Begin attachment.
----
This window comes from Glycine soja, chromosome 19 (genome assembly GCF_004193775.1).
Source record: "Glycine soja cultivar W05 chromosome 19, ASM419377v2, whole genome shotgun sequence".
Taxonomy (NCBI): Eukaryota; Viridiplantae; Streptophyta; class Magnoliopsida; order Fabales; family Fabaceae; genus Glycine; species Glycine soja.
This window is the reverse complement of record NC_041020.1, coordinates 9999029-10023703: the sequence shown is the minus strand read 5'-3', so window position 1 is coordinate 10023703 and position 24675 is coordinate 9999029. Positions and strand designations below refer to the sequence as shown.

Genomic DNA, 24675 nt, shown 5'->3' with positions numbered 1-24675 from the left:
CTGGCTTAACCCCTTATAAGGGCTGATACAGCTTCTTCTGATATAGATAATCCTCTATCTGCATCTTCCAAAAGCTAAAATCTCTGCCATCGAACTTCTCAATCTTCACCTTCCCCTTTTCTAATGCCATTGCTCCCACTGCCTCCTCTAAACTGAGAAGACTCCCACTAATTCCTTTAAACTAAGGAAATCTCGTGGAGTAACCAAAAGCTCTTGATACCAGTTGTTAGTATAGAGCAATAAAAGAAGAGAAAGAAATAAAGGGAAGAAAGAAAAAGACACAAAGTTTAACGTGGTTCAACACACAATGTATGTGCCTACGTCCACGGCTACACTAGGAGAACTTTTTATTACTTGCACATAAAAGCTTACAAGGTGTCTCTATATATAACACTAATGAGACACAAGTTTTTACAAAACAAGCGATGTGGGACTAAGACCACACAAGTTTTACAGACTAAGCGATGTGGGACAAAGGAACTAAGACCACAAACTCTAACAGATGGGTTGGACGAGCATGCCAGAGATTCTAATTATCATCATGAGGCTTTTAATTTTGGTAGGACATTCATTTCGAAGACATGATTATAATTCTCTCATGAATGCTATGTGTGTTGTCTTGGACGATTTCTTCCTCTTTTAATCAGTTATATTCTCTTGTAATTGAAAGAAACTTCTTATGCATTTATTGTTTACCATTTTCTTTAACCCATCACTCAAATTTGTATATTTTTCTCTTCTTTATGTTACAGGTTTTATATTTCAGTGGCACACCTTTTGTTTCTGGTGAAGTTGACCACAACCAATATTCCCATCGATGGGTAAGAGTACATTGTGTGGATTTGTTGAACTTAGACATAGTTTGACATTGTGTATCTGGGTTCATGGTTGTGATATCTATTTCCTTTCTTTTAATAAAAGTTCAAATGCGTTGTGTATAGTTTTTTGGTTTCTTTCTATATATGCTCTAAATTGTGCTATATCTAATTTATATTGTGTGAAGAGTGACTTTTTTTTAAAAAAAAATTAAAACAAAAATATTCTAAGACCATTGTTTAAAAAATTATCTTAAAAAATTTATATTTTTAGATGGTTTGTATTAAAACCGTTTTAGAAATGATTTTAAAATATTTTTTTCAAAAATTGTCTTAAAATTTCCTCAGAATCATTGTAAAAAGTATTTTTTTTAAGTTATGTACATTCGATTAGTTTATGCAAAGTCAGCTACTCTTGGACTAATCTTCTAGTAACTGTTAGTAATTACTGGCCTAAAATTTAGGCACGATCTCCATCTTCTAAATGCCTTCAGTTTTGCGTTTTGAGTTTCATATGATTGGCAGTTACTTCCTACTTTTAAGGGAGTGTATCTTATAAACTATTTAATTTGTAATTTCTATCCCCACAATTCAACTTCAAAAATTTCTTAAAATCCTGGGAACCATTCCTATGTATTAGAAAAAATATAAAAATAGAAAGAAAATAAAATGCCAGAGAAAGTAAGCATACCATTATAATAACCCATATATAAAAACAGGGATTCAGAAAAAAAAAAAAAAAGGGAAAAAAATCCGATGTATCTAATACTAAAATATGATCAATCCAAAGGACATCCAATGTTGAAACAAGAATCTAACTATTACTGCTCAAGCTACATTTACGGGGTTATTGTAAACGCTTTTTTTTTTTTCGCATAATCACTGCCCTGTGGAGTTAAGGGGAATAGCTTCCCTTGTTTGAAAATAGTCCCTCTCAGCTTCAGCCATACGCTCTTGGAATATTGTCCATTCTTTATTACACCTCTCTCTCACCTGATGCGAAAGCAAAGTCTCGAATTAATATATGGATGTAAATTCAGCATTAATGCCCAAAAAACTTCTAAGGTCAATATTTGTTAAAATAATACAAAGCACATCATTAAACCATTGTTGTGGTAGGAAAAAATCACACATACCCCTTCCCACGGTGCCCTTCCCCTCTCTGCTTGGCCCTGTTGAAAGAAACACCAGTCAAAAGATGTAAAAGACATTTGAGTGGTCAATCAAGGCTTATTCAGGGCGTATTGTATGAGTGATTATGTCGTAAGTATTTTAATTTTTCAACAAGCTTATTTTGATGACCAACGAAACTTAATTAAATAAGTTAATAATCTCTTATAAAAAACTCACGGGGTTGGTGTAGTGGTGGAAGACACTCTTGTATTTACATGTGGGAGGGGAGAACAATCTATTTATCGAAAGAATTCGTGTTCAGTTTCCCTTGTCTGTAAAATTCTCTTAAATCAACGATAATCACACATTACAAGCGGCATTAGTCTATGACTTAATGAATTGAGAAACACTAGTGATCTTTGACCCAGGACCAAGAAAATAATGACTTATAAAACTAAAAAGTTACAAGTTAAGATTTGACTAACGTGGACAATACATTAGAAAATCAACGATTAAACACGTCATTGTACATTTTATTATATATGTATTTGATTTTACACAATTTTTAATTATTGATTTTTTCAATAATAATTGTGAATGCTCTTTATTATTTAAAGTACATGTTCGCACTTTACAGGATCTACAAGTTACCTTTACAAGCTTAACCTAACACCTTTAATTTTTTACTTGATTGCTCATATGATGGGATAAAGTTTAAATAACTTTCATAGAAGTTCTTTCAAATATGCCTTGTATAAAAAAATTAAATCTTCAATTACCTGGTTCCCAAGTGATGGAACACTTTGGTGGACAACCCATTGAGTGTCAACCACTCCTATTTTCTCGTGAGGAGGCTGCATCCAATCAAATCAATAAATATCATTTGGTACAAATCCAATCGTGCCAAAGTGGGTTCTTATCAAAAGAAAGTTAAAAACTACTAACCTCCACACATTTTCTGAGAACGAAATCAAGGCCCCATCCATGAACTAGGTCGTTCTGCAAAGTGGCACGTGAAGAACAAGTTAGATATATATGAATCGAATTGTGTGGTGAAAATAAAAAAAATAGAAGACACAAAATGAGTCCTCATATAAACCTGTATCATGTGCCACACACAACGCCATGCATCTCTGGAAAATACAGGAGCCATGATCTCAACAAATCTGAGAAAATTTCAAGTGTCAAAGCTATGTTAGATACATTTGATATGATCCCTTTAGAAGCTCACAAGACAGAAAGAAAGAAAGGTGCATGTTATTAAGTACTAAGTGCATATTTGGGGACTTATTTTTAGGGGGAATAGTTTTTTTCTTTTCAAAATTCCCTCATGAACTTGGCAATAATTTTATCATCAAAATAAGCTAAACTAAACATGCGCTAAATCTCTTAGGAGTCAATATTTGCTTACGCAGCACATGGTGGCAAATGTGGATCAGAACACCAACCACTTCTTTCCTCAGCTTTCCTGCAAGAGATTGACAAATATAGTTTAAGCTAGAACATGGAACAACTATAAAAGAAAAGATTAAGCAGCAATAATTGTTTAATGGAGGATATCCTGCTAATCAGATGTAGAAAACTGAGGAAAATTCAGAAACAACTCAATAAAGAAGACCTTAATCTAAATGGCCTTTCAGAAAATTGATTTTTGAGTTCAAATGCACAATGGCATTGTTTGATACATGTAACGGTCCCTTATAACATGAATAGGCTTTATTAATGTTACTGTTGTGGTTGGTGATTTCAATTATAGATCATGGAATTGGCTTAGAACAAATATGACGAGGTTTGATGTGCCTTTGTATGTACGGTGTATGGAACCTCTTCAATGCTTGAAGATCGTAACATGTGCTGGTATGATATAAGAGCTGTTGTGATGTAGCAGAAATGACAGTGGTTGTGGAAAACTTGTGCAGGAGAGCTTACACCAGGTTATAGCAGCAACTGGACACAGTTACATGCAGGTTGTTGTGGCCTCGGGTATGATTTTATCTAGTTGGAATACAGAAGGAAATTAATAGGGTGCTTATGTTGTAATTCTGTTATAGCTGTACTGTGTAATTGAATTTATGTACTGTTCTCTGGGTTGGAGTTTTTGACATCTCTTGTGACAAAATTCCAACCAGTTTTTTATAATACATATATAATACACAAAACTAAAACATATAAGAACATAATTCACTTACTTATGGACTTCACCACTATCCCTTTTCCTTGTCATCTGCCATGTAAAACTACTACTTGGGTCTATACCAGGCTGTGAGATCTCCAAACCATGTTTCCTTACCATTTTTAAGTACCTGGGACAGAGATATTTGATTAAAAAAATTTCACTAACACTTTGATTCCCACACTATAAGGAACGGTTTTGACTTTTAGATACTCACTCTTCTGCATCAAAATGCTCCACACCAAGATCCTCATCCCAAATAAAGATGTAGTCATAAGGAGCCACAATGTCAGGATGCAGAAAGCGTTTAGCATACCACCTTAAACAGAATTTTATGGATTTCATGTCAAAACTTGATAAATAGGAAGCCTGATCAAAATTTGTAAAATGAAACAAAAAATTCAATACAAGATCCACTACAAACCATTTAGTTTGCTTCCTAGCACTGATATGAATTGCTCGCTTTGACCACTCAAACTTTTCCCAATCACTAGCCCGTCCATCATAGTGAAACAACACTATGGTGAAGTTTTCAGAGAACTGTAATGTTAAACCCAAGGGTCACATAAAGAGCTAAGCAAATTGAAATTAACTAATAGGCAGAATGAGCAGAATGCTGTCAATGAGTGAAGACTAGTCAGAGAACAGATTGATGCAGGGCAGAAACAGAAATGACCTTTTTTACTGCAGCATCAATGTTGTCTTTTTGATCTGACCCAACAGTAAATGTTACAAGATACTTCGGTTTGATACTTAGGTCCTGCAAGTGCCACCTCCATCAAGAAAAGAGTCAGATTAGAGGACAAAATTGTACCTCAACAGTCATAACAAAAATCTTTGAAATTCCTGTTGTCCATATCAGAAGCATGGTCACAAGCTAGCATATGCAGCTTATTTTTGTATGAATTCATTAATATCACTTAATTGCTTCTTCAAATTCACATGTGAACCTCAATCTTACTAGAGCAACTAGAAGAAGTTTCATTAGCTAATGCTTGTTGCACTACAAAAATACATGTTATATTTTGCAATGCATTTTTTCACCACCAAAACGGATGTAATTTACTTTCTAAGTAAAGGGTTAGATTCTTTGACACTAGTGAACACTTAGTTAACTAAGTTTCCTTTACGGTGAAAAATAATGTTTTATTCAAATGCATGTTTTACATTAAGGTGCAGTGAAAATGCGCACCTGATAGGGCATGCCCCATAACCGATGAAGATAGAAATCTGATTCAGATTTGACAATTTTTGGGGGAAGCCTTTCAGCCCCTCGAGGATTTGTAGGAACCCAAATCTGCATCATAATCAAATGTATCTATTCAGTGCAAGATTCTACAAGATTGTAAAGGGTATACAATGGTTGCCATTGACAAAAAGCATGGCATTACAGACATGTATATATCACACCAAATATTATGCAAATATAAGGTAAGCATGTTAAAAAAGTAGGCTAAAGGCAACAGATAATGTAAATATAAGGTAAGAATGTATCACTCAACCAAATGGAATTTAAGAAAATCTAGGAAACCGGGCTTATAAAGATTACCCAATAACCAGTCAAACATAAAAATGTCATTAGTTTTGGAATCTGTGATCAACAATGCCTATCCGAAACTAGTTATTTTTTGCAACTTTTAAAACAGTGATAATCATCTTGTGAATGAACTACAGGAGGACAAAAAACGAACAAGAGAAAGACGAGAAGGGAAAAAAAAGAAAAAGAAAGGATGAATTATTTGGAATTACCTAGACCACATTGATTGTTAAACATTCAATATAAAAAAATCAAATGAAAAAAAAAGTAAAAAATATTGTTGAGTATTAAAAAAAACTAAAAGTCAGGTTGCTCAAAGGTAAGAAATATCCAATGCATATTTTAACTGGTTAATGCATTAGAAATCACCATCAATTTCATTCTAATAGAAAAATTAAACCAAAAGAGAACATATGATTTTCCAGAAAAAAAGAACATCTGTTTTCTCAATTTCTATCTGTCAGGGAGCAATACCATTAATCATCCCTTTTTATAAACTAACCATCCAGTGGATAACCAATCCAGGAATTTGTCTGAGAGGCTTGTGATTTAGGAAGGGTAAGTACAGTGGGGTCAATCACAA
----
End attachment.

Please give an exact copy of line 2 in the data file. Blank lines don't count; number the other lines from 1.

Source record: "Glycine soja cultivar W05 chromosome 19, ASM419377v2, whole genome shotgun sequence".